DAYTON, Tenn. - A blue ribbon panel of Tennessee Department of Transportation officials and engineers made a stop here Monday to look at a new interchange and improvements to state Highway 30.
But TDOT Commissioner John Schroer cautioned that before any new projects are launched in Tennessee, Congress will soon have to come up with more money. The Volunteer State has a backlog of $8.5 billion of projects so transportation officials are now trying to weed out wants versus needs, and determine how to make needs more affordable.
The projects are reminders of the looming federal road funding drop off which currently has national players looking for answers, including Sen. Bob Corker, R-Tenn., who introduced a plan last week calling for a 12-cent increase in federal gas and diesel taxes.
Schroer shot straight with local officials Monday on the state of Tennessee road funding and the chances of this community seeing a $34 million widening and improvement project to SR-30, which connects Dayton to Pikeville in the west and Athens in the east.
"We can't do that anymore," said Schroer.
Instead, TDOT proposes keeping SR-30 two-lane, but doing some improvements to widen the road's shoulders and increase passing opportunities.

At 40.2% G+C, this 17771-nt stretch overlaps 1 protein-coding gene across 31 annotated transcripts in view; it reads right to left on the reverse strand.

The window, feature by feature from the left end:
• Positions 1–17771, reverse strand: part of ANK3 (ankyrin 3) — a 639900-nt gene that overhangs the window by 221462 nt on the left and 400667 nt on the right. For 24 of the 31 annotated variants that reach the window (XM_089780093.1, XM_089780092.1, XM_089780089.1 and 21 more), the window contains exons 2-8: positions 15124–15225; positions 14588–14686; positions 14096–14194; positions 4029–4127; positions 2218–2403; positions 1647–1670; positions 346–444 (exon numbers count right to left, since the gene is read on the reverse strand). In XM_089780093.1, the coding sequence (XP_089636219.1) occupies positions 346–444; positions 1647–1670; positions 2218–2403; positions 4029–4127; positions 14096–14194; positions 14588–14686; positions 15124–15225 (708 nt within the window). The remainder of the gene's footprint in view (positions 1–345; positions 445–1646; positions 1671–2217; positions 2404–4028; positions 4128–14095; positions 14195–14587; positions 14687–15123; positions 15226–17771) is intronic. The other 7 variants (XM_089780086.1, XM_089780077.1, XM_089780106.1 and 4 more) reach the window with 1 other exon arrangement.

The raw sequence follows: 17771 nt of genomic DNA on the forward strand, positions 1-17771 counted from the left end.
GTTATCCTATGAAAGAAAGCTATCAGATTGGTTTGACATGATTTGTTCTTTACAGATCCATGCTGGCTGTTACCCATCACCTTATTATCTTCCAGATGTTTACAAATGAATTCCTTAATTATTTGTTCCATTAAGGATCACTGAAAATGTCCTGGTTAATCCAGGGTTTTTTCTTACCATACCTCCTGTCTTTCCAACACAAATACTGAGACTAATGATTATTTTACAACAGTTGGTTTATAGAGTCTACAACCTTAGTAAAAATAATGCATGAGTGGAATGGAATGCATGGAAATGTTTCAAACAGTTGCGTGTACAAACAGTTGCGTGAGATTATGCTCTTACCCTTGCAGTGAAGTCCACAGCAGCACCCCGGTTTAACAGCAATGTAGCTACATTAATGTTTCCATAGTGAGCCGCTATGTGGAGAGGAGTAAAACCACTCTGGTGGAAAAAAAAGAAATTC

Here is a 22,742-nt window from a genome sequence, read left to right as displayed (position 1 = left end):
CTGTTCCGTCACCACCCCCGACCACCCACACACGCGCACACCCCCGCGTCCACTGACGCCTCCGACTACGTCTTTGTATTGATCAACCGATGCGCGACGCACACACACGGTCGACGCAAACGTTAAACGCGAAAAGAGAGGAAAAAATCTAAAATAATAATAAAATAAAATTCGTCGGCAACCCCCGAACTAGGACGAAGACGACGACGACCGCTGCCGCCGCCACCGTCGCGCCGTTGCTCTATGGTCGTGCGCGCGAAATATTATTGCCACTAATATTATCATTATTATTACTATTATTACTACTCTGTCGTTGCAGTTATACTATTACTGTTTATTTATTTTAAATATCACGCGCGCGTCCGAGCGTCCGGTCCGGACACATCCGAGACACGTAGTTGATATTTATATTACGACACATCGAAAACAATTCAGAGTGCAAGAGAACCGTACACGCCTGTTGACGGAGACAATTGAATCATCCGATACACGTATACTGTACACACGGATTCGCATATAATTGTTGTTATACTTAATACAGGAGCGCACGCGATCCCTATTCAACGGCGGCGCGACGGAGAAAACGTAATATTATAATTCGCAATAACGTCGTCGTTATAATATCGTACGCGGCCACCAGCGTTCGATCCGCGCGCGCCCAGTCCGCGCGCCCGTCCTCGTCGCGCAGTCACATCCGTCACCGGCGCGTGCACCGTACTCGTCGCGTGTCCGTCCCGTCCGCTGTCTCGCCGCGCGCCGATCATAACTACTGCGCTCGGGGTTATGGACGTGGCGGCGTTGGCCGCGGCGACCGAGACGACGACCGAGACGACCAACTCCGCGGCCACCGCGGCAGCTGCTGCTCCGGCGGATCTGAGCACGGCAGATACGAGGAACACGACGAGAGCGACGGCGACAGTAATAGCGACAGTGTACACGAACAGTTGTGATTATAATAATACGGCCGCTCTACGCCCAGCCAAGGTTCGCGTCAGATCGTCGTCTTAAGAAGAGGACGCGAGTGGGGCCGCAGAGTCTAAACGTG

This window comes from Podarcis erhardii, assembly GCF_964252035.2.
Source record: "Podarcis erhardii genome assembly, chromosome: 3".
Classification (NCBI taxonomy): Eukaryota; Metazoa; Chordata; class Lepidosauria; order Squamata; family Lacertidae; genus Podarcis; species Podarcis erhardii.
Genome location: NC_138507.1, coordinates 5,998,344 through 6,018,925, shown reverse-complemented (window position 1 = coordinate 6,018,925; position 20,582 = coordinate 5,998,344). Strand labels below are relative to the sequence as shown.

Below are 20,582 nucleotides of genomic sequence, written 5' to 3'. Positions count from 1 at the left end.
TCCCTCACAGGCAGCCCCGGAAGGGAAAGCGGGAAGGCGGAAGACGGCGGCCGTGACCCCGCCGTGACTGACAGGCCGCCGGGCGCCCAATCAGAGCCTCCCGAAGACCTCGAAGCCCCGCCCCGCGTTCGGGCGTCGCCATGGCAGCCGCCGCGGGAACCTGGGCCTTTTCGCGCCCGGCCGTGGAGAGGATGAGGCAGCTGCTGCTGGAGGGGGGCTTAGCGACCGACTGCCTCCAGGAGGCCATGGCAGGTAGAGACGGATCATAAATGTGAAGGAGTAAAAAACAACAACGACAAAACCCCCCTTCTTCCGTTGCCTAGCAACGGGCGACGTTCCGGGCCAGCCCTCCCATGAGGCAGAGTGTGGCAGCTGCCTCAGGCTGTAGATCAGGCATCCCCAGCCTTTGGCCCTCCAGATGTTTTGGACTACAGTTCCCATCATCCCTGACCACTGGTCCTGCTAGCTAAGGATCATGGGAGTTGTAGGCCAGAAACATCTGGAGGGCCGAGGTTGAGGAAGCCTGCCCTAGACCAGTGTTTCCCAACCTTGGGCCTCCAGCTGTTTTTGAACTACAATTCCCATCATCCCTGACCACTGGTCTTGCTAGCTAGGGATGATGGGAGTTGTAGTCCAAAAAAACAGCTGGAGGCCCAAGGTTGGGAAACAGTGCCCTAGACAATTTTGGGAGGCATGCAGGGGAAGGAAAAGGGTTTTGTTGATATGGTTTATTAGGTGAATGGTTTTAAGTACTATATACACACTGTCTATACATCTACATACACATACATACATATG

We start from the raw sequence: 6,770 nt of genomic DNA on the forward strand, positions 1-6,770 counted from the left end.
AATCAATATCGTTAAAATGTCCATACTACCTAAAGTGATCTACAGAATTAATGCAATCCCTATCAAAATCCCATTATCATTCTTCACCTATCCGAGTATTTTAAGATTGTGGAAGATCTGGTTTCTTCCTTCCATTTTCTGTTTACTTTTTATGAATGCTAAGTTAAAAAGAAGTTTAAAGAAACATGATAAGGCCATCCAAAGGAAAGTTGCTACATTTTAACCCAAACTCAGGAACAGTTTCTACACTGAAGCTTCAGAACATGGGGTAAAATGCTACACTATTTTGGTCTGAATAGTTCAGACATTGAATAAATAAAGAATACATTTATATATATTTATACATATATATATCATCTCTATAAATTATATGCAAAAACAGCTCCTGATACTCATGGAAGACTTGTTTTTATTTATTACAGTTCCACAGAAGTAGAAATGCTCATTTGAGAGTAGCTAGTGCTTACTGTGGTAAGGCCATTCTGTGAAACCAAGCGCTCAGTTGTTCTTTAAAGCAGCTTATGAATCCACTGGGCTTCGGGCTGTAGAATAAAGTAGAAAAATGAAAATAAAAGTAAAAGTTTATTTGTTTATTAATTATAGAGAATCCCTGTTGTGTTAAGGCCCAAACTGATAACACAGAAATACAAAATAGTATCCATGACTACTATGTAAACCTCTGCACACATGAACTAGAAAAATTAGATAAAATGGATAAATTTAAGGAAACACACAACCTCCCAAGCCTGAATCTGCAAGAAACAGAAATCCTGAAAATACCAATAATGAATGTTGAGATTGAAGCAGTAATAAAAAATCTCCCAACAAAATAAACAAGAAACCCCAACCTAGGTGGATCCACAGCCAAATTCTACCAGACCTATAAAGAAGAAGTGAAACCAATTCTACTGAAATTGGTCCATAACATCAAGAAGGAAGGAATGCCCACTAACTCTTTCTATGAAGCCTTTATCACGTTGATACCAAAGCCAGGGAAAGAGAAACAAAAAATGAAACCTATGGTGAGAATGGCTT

And the price tag for that work is around $17 million, which is roughly half of the original proposal. That gives the road a much better chance of getting TDOT improvements, said Schroer.
"You probably don't have much of a chance of getting that [$34-million four-lane]," he said. "But you probably have a decent chance of geting that [improved two-lane]. So which would you rather have?"
Paul Deggs, chief engineer at TDOT, estimated the cost of paving one mile of four-lane, asphalt road on a flat surface - with no bridge - to be upwards of $6 million. And the same road on mountainous terrain could cost up to $20 million.
He told local officials that an $18 million project "is a nice project today."
But Schroer said TDOT's federal funding will likely run out by the end of next month if a plan isn't agreed upon by Congress.
If that happens, he said the average citizen will not see much of a difference at first.
"The roads won't immediately fall apart," he said.
And all projects already under construction are safe, because their funding has already been allocated.
But the lack of new federal funding will lead to a freeze on all new local road projects in the state.
Schroer said it's a combination of things currently leading to the money crunch that the state and country are feeling, like greater fuel efficiency in new vehicles, risings costs of materials and construction and the lack of funding increases since the early '90s.
"Vehicle miles travelled have actually increased a little bit, but people are buying less gasoline," he said. "It's pretty difficult without any increase for inflation. We're dealing with 1993 income and 2014 expenses."
Contact staff writer Alex Green at firstname.lastname@example.org or 423-757-6480.